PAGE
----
Some may say the parallels between the 1918 Spanish Flu and COVID-19 are unsettling. You be the judge after hearing this special episode.
Mozilla Google budget screaming
Something is just wrong here... Mozilla just extended its deal with Google (making it the numero uno search engine) for something like 400 million dollars PER YEAR. For the next three years.
That is 1.2 BILLION dollars from 2020 to 2023.
If you cannot run a freaking NON-PROFIT on 400 MILLION dollars PER YEAR that means:
a) You are paying your executives too much.
b) You don't know how to manage a non-profit.
c) All of the above.
OpenOffice -> LibreOffice fork and transition seems particularly instructive here:
A huge, user-facing organization? ✅
Managing a bunch of connected, complex software projects? ✅
With a huge amount of documentation (wiki, etc) for both developers and users? ✅
Deeply engaged in open standards debates that affect everyone? ✅
It's not about the individual software projects. It's about all of the above. LibreOffice came out stronger after the fork. So could a fork of Mozilla.
Maybe this could be a part of the simple web:
Until we have an economic-layer replacement for advertising-based publishing models, the least we could do is get personal data tracking out of advertising. This company tried it and their revenue went up despite all of the claims in Google’s own research on the matter.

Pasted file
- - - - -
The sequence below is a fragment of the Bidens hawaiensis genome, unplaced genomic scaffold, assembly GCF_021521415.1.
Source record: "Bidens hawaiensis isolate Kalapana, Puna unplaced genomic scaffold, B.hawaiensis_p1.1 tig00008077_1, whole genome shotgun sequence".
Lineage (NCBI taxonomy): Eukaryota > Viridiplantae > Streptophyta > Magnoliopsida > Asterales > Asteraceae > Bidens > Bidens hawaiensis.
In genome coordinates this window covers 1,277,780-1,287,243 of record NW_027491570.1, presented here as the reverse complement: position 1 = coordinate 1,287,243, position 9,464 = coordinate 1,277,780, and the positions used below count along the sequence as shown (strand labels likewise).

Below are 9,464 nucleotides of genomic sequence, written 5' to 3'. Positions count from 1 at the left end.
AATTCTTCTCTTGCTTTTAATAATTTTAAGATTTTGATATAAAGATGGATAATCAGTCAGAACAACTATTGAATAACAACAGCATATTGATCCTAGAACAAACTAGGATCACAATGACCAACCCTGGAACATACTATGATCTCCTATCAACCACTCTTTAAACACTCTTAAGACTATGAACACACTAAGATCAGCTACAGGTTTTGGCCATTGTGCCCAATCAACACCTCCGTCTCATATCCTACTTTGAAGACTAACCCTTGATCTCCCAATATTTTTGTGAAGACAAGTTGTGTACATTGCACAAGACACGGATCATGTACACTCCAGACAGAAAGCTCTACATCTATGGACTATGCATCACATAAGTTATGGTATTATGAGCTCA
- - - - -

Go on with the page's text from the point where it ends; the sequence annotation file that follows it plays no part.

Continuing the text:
Alright, I fixed it. Protip, if you're gonna edit .profile to launch your favorite programs, make sure they start as separate processes so they don't block the rest of startup. XD
"Faster connections in themselves are not threatening the access to the internet. The problem is that most websites will adapt to the ever faster connections, which makes them gradually inaccessible for people with slower connections. Today, most websites are impossible to download with a dial-up connection, because they have become too corpulent."
plague, christians, joke but not really
Karen: Jesus, you're bigger than COVID-19! Why didn't you save me from it?!
Jesus: I did. I had all the doctors tell you to wear face masks.
Karen: ... ... But...
You don't need to speak English like a native
It's okay to have "weird" pacing when speaking. It's also okay to make sentences with correct meaning but uncommon phrasing
Don't allow yourself to pause because you're struggling to find the most native-sounding way to phrase what you mean
Just express what you mean in the most comfortable way to you
There's no "broken" English. English isn't owned by Americans or the British. For better or worse, it's become an international language.
"A Dutch public broadcaster got rid of targeted digital ads—and its revenues went up"
@peter ironically that link to wired has a whole range of trackers by ad networks that you can't switch off ('always active') which is illegal under the gdpr for which they show me the dialog in the first place.
Mens sana in corpore sano.
➥ Read more & lift heavier.
A bunch of technomancers in the fediverse. Keep it fairly clean please. This arcology is for all who wash up upon it's digital shore.